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LGBTQ Cubans participate in July 11 protests

Community members took to the streets to demand their rights



Adriana Díaz and Analía Escalona (Photo courtesy of Tremenda Nota)

Editor’s note: Tremenda Nota is the Los Angeles Blade’s media partner in Cuba. The Blade published a Spanish version of this story on July 16.

HAVANA — Thousands of people took to the streets in Cuba on July 11 to demand, among other things, the government improve people’s quality of life and guarantee citizens’ rights.

The protests took place in cities throughout the country, but violence that had not been seen before broke out in some Havana neighborhoods. Protesters for the first time in Cuba with such magnitude overturned police cars, looted stores and threw stones at police officers.

Parts of the LGBTQ community joined the marches. They had particular reasons for protesting that were in addition to the protesters’ general demands.

“I came because I am tired of the repression that the police inflict upon trans people,” a transgender woman who was marching among thousands of people through Centro Havana told Tremenda Nota. “They don’t allow us to go out on the streets, they ask us for our ID cards, they take us in for prostitution.”

Adriana Díaz Martínez walked with other trans women. They chanted, along with the rest of the protesters, “freedom,” “Díaz-Canel must go” and “homeland and life.” This last slogan, one of the most popular in the protests, is the title of a song from artists Yotuel Romero, Descember Bueno, Maykel Osorbo, El Funky and Gente de Zona. It has in recent months become an anthem for those who oppose the government.

Analía Escalona, one of Adriana’s friends, cited the shortage of basic products as one of the reasons to protest.

“The first thing that has to be in a pharmacy is condoms in order to take care of yourself and not contract any sexually-transmitted infection, and there aren’t any,” said Analía.

Analía also mentioned police harassment of trans people as another reason to march.

“They bring us to police stations for no reason, they put us in ‘danger,’ families are working, bringing sacks to a prison without any need at the end,” she added.   

When speaking of “danger,” she referred to the “dangerous state” provision of Cuban law that allows authorities to impose punishments against anyone who has not yet committed a crime.

“We are mistreated by the same police. It is bullying and abuse. Enough already,” stressed Chanel, another trans woman who participated in the march.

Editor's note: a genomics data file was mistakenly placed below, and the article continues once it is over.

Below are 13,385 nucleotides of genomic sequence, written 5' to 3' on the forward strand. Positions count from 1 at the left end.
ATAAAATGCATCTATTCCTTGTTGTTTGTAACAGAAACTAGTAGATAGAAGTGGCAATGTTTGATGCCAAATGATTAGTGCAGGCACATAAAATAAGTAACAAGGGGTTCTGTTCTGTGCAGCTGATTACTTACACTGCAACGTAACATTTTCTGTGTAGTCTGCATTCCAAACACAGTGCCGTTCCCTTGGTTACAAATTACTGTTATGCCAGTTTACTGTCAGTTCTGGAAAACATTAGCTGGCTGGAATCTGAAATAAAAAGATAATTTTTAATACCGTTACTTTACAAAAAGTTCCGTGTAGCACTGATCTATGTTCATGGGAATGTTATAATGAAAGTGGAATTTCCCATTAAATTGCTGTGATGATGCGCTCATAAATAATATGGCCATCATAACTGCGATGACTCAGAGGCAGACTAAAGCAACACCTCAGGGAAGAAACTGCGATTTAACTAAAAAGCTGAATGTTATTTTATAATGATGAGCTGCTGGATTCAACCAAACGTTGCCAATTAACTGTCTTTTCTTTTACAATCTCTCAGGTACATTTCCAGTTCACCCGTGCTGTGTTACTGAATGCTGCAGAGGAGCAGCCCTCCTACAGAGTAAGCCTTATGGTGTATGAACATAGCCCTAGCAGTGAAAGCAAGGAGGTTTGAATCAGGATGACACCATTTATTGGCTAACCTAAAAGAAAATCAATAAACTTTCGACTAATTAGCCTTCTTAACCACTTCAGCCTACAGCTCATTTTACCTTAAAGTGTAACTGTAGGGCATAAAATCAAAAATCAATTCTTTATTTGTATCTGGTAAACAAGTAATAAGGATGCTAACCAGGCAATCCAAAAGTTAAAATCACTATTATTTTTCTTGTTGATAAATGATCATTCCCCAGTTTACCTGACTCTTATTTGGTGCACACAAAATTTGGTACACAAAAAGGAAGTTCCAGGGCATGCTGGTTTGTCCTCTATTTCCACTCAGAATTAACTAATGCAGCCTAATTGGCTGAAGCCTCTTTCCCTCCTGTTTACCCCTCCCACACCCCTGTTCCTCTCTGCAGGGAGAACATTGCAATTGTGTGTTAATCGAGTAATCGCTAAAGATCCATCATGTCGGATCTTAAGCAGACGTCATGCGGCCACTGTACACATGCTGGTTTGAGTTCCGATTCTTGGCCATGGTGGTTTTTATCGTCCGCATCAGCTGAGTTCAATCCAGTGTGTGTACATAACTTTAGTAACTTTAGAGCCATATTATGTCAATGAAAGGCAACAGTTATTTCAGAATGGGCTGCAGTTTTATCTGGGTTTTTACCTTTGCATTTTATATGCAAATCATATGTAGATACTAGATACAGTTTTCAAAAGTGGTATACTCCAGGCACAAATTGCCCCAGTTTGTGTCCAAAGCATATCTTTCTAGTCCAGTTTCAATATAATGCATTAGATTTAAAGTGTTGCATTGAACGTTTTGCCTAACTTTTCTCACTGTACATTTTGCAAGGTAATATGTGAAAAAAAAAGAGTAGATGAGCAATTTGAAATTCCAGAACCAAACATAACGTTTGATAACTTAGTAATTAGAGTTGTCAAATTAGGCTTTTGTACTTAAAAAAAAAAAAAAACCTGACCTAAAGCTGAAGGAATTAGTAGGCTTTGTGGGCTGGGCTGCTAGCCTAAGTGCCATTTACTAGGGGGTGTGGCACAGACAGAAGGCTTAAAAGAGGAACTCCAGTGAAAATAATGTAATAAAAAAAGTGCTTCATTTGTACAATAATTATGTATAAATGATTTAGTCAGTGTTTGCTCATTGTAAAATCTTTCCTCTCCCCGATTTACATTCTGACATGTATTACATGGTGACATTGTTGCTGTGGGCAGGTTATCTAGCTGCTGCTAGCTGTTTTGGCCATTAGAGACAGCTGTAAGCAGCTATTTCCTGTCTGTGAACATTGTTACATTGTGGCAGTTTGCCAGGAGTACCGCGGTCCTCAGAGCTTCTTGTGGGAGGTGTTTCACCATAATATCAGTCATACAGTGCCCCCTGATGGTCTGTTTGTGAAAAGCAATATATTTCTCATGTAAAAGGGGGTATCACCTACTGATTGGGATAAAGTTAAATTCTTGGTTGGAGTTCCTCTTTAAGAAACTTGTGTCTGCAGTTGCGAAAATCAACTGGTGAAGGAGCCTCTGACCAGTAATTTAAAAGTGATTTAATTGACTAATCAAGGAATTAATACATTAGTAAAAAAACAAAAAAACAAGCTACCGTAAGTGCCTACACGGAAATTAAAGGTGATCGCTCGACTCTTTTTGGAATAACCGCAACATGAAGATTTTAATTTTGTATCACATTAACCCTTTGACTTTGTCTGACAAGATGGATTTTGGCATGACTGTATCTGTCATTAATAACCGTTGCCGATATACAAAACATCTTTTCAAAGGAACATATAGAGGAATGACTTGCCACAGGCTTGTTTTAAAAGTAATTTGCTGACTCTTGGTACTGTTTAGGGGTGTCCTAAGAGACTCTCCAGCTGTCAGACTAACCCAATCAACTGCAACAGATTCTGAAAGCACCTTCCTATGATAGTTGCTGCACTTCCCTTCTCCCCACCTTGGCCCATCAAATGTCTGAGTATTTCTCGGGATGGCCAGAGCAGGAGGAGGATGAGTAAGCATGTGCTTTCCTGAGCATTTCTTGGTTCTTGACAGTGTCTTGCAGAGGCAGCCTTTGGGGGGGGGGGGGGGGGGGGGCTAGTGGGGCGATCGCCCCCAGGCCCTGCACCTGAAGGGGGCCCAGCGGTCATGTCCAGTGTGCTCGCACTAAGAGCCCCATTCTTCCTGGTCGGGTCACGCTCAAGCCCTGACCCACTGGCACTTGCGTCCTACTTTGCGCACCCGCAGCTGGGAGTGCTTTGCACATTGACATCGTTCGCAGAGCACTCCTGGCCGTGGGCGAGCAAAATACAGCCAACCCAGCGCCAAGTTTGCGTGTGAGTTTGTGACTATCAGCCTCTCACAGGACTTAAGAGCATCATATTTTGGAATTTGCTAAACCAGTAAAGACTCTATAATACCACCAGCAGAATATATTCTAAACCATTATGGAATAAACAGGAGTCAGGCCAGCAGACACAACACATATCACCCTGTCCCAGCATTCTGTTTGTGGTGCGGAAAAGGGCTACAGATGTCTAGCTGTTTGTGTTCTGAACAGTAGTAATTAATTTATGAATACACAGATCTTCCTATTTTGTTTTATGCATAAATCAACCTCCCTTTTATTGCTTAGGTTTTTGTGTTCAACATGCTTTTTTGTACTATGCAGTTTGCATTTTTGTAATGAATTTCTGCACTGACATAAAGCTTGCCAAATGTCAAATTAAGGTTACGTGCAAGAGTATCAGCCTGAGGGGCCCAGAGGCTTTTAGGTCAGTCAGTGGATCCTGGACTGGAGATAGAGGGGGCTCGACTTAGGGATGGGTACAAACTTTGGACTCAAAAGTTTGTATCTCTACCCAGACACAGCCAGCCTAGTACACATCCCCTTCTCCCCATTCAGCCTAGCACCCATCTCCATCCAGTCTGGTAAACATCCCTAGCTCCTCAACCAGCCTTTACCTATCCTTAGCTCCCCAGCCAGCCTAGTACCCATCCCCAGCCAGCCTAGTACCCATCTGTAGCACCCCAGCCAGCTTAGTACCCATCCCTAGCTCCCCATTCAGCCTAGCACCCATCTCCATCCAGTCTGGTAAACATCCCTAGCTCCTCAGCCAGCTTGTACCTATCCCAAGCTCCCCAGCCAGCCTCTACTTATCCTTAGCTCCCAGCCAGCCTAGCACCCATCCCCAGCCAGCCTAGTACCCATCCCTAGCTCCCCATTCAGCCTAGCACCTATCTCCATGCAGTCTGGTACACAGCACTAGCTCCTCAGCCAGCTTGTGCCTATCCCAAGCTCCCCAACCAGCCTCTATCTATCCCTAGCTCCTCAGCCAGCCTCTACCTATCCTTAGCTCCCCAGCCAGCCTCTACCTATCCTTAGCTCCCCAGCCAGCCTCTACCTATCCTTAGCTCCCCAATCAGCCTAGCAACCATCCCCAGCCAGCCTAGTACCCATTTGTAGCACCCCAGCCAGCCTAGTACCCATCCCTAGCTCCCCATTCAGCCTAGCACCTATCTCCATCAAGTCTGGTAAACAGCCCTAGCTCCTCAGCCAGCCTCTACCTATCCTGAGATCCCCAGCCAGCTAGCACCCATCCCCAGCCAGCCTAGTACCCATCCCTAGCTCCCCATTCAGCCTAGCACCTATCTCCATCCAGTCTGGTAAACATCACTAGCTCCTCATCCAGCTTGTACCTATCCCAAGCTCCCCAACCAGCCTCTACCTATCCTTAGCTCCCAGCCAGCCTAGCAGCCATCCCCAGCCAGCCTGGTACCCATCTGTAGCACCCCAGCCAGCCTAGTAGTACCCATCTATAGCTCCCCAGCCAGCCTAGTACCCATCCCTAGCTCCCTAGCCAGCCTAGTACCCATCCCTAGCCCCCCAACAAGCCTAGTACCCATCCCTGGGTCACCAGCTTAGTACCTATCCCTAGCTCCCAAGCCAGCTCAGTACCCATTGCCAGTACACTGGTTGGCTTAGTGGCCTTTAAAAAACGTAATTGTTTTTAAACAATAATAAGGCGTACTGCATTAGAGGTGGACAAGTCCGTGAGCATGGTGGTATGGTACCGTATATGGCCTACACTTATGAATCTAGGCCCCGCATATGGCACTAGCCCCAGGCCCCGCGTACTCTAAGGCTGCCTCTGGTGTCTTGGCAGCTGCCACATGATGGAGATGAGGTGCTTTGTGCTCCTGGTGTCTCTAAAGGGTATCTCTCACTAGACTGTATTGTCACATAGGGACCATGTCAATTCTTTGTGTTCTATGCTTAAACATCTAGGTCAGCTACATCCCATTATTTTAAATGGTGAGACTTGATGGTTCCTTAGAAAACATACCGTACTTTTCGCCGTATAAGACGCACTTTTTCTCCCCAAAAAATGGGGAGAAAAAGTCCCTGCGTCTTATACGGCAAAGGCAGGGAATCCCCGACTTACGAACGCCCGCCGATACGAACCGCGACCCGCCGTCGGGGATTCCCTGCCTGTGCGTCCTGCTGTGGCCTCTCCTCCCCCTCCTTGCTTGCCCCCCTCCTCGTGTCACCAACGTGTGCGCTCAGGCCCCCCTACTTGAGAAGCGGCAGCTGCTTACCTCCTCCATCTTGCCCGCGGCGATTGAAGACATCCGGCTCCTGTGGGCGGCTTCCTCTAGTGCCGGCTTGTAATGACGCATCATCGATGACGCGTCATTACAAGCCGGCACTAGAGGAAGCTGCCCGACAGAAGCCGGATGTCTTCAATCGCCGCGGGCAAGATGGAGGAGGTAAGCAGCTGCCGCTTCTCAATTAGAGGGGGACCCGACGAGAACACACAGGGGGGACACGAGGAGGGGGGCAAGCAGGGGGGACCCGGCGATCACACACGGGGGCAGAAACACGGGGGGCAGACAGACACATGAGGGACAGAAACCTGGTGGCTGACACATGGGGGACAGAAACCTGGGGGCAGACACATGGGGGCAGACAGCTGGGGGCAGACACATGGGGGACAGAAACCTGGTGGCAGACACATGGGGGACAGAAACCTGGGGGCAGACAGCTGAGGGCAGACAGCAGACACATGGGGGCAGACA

“I have a degree. I have a masters degree in cosmetology. There is no need to detain us, to put us in ‘danger’ without reason,” said Analía. “We are all not prostituting ourselves, damn it! Homeland and life!”

“I come in solidarity with everyone else who is here, because of hunger, necessity,” said Adriana. “There are no medications, there is no food. There is no water. There is nothing. Houses in Havana are collapsing and they are building hotels!”

The economic crisis in Cuba, which the COVID-19 pandemic and U.S. sanctions worsened, became extreme in 2020. Official sources say the economy has contracted by 11 percent.

The economic collapse is even worse for trans people. It remains difficult for these women to finish their studies or get a formal job in Cuba.

“We need workplaces for trans people, where we can go dressed as a woman,” said Adriana.

The Labor Code currently bans discrimination based on sexual orientation, but it does not afford the same protection to those who are fired because of their gender identity.

Analía Escalona, center, Chanel, right, and Maykel González Vivero. (Photo courtesy of Tremenda Nota)

Tremenda Nota journalist Maykel González Vivero was detained during last Sunday’s protests and was transported to “El Vivac,” a provisional jail outside of Havana.

The reporter was held with two trans women. Both of them live in Arroyo Naranjo, a municipality in the outskirts of Havana, and participated in the protests in La Güinera, one of the city’s poorest neighborhoods. Official media described the protests that happened there were among the most violent.

González Vivero told Tremenda Nota that the police from the start treated the trans women as men by addressing them by their legal name.

Both of them told the journalist that courts had previously sanctioned them and Cuban prison regulations ignore their gender identity. They cited, for example, the masculine hair cut they forced them to get.



Australian & New Zealand medical org rejects anti-trans review